BRICS trample US in South America
By Pepe Escobar
May 23, 2015 "Information
Clearing House" - "RT"
- It started in April with a rash of deals between Argentina and Russia
during President Cristina Kirchner’s visit to Moscow.
And it continues with a $53 billion investment bang as Chinese
Premier Li Keqiang visits Brazil during the first stop of yet another South
American commercial offensive – complete with a sweet metaphor: Li riding on a
made in China subway train that will ply a new metro line in Rio de Janeiro
ahead of the 2016 Olympics.
Where is the US in all this? Nowhere; little by little, yet
inexorably, BRICS members China – and in a smaller measure, Russia - have been
no less than restructuring commerce and infrastructure all across Latin America.
Countless Chinese commercial missions have been plying these
shores non-stop, much as the US did between World War I and II. In a key meeting
in January with Latin American business leaders, President Xi Jinping promised
to channel $250 billion for infrastructure projects in the next 10 years.
Top infrastructure projects in Latin America are all being
financed by Chinese capital – except the Mariel port in Cuba, whose financing
comes from Brazil’s BNDES and whose operation will be managed by Singaporean
port operator PSA International Pte Ltd. Construction of the Nicaragua canal –
bigger, wider and deeper than Panama’s - started last year by a Hong Kong firm,
to be finished by 2019. Argentina, for its part, clinched a $4.7 billion Chinese
deal for the construction of two hydroelectric dams in Patagonia.
Among the 35 deals clinched during Li’s visit to Brazil, there
was financing worth $7 billion for Brazil's oil giant Petrobras; 22 Brazilian
Embraer commercial jets to be sold to Tianjin Airlines for $1.3 billion; and a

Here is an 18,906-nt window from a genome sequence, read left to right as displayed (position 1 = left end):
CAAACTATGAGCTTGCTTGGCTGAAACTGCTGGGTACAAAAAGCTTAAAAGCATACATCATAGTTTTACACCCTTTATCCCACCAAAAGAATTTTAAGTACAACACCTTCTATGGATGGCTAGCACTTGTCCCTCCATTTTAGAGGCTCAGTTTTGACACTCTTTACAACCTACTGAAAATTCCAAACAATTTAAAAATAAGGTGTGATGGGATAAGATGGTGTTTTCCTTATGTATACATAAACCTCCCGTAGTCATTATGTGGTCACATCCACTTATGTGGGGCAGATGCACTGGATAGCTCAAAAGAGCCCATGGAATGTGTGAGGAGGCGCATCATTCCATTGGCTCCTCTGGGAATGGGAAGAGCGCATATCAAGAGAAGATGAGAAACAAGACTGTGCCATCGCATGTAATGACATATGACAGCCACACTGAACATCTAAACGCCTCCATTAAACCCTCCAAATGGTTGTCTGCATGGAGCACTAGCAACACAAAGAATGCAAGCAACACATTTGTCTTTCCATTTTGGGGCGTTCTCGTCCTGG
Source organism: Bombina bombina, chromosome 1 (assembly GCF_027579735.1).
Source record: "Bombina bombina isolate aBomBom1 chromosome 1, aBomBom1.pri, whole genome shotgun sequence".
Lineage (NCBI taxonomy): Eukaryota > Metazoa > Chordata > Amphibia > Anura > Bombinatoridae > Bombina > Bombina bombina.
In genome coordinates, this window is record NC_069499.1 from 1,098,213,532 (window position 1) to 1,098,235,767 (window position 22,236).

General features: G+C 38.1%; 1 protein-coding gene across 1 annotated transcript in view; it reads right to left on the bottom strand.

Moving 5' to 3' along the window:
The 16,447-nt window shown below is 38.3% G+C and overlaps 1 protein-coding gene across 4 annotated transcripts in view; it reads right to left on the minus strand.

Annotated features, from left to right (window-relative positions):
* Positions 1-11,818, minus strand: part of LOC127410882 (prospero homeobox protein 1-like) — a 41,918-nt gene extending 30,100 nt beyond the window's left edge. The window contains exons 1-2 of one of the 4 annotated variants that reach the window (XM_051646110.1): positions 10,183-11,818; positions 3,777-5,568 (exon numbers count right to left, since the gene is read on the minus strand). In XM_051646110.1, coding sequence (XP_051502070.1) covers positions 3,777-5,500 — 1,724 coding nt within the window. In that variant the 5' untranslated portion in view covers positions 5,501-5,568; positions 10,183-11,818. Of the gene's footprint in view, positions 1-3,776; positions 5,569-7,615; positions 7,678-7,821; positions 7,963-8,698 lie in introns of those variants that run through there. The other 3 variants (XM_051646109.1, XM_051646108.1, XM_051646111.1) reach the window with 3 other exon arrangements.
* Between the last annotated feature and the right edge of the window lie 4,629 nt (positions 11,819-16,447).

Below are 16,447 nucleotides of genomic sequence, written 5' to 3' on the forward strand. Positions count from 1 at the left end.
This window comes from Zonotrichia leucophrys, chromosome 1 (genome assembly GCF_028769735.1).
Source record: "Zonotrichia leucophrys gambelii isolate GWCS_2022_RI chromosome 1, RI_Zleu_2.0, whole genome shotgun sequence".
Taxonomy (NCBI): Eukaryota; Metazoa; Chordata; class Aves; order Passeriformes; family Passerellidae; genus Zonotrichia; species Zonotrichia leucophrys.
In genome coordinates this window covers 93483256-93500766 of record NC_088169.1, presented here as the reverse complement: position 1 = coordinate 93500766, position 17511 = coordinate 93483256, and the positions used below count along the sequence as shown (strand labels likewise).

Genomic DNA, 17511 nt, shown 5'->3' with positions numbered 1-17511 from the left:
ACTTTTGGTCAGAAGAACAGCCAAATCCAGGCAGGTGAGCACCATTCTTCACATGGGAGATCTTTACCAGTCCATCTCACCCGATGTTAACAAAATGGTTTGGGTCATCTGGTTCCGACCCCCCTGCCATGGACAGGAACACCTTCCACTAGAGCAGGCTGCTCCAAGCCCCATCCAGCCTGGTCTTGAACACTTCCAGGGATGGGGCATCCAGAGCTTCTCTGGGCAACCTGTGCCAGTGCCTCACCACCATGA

raft of agreements involving top iron ore producer Vale. Chinese investment
might go some way into overhauling Brazil’s appalling network of roads, railways
and ports; airports are in slightly better condition due to upgrades prior to
the World Cup last year.
The star of the whole show is undoubtedly the proposed $30
billion, 3,500 kilometer-long, Atlantic-Pacific mega-railway, that is slated to
run from the Brazilian port of Santos to the Peruvian Pacific port of Ilo via
Amazonia. Logistically, this is a must for Brazil, offering it a Pacific
gateway. Winners will inevitably be commodity producers – from iron ore to soya
beans - exporting to Asia, mostly China.
The Atlantic-Pacific railway may be an extremely complex
project – involving everything from environmental and land rights issues to,
crucially, the preference for Chinese firms every time Chinese banks deliberate
on extending lines of credit. But this time, it’s a go. The usual suspects are -
what else -
Watch the geopolitics
Official Brazilian policy, since the Lula years, has been to
attract top Chinese investment. China is Brazil's top trading partner since
2009; it used to be the US. The trend started with food production, now it moves
to investment in ports and railways, and the next stage will be technology
transfer. The BRICS New Development Bank and the China-led Asian Infrastructure
Investment Bank (AIIB), of which Brazil is a key founding member, will
definitely be part of the picture.
The problem is this massive trade/commerce BRICS interplay is
intersecting with a quite convoluted political process. The top three South
American powers - Brazil, Argentina and Venezuela, which also happen to be
Mercosur members – have been facing repeated “destabilization” attempts by the
usual suspects, who routinely denounce the foreign policy of Presidents Dilma
Rousseff, Cristina Kirchner and Nicolas Maduro and yearn for the good ol’ days
of a dependent relationship with Washington.
With different degrees of complexity – and internal strife -